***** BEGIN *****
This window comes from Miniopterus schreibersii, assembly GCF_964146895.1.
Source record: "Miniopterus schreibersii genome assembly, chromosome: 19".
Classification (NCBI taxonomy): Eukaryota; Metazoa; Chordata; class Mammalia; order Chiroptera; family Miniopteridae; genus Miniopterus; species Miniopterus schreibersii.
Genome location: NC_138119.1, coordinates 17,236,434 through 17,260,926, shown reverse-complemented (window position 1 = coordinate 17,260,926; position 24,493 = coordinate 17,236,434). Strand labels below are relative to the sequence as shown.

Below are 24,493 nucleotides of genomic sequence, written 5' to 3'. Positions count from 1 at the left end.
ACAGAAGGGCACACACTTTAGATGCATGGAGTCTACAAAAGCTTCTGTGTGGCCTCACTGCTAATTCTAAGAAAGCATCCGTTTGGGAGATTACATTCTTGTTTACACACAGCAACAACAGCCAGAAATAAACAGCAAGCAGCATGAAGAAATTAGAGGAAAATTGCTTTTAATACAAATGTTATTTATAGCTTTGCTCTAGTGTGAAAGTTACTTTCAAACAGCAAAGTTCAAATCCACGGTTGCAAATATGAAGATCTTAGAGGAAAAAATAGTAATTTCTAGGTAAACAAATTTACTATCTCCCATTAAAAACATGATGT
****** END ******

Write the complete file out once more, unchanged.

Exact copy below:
This window comes from Miniopterus schreibersii, assembly GCF_964146895.1.
Source record: "Miniopterus schreibersii genome assembly, chromosome: 19".
Classification (NCBI taxonomy): Eukaryota; Metazoa; Chordata; class Mammalia; order Chiroptera; family Miniopteridae; genus Miniopterus; species Miniopterus schreibersii.
Genome location: NC_138119.1, coordinates 17,236,434 through 17,260,926, shown reverse-complemented (window position 1 = coordinate 17,260,926; position 24,493 = coordinate 17,236,434). Strand labels below are relative to the sequence as shown.

Below are 24,493 nucleotides of genomic sequence, written 5' to 3'. Positions count from 1 at the left end.
ACAGAAGGGCACACACTTTAGATGCATGGAGTCTACAAAAGCTTCTGTGTGGCCTCACTGCTAATTCTAAGAAAGCATCCGTTTGGGAGATTACATTCTTGTTTACACACAGCAACAACAGCCAGAAATAAACAGCAAGCAGCATGAAGAAATTAGAGGAAAATTGCTTTTAATACAAATGTTATTTATAGCTTTGCTCTAGTGTGAAAGTTACTTTCAAACAGCAAAGTTCAAATCCACGGTTGCAAATATGAAGATCTTAGAGGAAAAAATAGTAATTTCTAGGTAAACAAATTTACTATCTCCCATTAAAAACATGATGT